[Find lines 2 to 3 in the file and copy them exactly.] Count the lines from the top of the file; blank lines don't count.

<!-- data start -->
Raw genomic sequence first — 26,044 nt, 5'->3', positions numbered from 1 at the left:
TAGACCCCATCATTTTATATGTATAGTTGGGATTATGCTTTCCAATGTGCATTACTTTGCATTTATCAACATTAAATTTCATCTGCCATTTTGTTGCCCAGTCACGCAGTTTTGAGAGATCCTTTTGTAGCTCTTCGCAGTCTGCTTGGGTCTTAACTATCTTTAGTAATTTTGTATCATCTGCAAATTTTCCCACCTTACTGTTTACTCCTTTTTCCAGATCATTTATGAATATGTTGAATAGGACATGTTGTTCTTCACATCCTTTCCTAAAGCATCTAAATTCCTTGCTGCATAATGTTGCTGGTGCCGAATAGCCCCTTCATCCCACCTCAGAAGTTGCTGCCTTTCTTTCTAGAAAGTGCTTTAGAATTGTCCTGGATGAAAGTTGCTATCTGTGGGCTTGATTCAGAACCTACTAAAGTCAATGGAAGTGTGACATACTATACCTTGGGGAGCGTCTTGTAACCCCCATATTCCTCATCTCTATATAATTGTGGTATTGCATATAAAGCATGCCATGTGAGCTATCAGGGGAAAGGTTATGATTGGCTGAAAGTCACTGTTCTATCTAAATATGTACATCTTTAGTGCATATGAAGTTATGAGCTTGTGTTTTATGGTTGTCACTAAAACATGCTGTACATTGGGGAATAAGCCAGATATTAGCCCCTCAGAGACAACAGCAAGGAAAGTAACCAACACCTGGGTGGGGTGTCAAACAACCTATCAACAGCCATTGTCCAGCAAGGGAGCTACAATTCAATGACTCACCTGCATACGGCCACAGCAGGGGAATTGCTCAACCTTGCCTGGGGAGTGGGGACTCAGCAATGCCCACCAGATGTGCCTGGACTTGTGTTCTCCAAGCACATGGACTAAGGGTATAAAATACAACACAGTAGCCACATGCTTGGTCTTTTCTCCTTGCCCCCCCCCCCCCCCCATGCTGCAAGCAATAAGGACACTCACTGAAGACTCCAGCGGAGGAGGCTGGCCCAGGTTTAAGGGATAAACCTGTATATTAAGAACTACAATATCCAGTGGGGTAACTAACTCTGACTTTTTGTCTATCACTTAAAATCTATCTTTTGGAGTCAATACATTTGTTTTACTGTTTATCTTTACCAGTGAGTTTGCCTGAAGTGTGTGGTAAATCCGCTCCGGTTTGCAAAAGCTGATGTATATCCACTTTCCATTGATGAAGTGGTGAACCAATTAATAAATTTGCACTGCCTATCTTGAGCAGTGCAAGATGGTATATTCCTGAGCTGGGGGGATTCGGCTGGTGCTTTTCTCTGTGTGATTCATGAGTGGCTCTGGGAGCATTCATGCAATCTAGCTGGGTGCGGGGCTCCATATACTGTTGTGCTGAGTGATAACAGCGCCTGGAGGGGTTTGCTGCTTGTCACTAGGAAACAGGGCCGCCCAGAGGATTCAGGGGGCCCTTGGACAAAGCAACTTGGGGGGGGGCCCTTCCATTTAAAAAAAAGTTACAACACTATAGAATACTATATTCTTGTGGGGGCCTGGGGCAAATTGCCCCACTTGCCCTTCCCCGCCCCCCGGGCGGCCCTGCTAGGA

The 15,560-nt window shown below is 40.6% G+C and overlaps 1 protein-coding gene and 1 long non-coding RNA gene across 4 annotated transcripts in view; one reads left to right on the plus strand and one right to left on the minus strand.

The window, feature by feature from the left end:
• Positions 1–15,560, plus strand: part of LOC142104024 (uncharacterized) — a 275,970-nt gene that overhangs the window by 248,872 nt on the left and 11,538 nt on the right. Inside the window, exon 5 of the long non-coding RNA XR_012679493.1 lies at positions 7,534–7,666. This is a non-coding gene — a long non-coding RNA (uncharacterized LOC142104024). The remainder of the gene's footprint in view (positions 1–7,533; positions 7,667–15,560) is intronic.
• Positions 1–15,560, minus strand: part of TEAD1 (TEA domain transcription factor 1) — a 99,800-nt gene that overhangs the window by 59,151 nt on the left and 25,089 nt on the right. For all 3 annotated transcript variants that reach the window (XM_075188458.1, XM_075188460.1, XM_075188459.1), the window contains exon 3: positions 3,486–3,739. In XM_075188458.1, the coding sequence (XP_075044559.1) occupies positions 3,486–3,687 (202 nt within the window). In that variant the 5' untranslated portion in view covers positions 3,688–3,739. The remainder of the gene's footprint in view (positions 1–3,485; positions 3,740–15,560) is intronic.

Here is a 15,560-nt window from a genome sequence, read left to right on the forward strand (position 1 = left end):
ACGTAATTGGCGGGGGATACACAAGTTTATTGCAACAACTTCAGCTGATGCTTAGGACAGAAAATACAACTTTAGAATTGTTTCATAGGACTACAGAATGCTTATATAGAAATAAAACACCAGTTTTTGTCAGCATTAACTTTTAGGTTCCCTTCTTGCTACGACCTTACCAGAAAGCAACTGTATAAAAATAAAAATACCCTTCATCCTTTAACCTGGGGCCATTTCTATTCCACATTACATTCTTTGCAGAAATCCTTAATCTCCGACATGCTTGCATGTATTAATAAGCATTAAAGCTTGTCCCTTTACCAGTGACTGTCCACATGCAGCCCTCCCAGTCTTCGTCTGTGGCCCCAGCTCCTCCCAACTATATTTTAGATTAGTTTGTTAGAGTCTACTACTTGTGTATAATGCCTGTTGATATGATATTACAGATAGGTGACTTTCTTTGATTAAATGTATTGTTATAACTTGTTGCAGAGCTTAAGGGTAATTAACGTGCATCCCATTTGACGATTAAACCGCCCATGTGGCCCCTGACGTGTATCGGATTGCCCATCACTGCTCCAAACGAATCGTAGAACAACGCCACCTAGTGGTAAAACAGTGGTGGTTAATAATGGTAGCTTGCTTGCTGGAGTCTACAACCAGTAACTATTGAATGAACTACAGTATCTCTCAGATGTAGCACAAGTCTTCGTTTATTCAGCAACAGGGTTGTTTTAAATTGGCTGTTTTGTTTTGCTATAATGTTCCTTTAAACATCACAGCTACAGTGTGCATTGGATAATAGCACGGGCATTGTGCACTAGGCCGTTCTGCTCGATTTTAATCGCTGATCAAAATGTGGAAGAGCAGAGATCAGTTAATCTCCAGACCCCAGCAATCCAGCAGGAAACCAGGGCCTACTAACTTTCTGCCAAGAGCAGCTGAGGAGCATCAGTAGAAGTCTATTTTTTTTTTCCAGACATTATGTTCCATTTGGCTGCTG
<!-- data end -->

TAGACCCCATCATTTTATATGTATAGTTGGGATTATGCTTTCCAATGTGCATTACTTTGCATTTATCAACATTAAATTTCATCTGCCATTTTGTTGCCCAGTCACGCAGTTTTGAGAGATCCTTTTGTAGCTCTTCGCAGTCTGCTTGGGTCTTAACTATCTTTAGTAATTTTGTATCATCTGCAAATTTTCCCACCTTACTGTTTACTCCTTTTTCCAGATCATTTATGAATATGTTGAATAGGACATGTTGTTCTTCACATCCTTTCCTAAAGCATCTAAATTCCTTGCTGCATAATGTTGCTGGTGCCGAATAGCCCCTTCATCCCACCTCAGAAGTTGCTGCCTTTCTTTCTAGAAAGTGCTTTAGAATTGTCCTGGATGAAAGTTGCTATCTGTGGGCTTGATTCAGAACCTACTAAAGTCAATGGAAGTGTGACATACTATACCTTGGGGAGCGTCTTGTAACCCCCATATTCCTCATCTCTATATAATTGTGGTATTGCATATAAAGCATGCCATGTGAGCTATCAGGGGAAAGGTTATGATTGGCTGAAAGTCACTGTTCTATCTAAATATGTACATCTTTAGTGCATATGAAGTTATGAGCTTGTGTTTTATGGTTGTCACTAAAACATGCTGTACATTGGGGAATAAGCCAGATATTAGCCCCTCAGAGACAACAGCAAGGAAAGTAACCAACACCTGGGTGGGGTGTCAAACAACCTATCAACAGCCATTGTCCAGCAAGGGAGCTACAATTCAATGACTCACCTGCATACGGCCACAGCAGGGGAATTGCTCAACCTTGCCTGGGGAGTGGGGACTCAGCAATGCCCACCAGATGTGCCTGGACTTGTGTTCTCCAAGCACATGGACTAAGGGTATAAAATACAACACAGTAGCCACATGCTTGGTCTTTTCTCCTTGCCCCCCCCCCCCCCCCATGCTGCAAGCAATAAGGACACTCACTGAAGACTCCAGCGGAGGAGGCTGGCCCAGGTTTAAGGGATAAACCTGTATATTAAGAACTACAATATCCAGTGGGGTAACTAACTCTGACTTTTTGTCTATCACTTAAAATCTATCTTTTGGAGTCAATACATTTGTTTTACTGTTTATCTTTACCAGTGAGTTTGCCTGAAGTGTGTGGTAAATCCGCTCCGGTTTGCAAAAGCTGATGTATATCCACTTTCCATTGATGAAGTGGTGAACCAATTAATAAATTTGCACTGCCTATCTTGAGCAGTGCAAGATGGTATATTCCTGAGCTGGGGGGATTCGGCTGGTGCTTTTCTCTGTGTGATTCATGAGTGGCTCTGGGAGCATTCATGCAATCTAGCTGGGTGCGGGGCTCCATATACTGTTGTGCTGAGTGATAACAGCGCCTGGAGGGGTTTGCTGCTTGTCACTAGGAAACAGGGCCGCCCAGAGGATTCAGGGGGCCCTTGGACAAAGCAACTTGGGGGGGGGCCCTTCCATTTAAAAAAAAGTTACAACACTATAGAATACTATATTCTTGTGGGGGCCTGGGGCAAATTGCCCCACTTGCCCTTCCCCGCCCCCCGGGCGGCCCTGCTAGGA

The 15,560-nt window shown below is 40.6% G+C and overlaps 1 protein-coding gene and 1 long non-coding RNA gene across 4 annotated transcripts in view; one reads left to right on the plus strand and one right to left on the minus strand.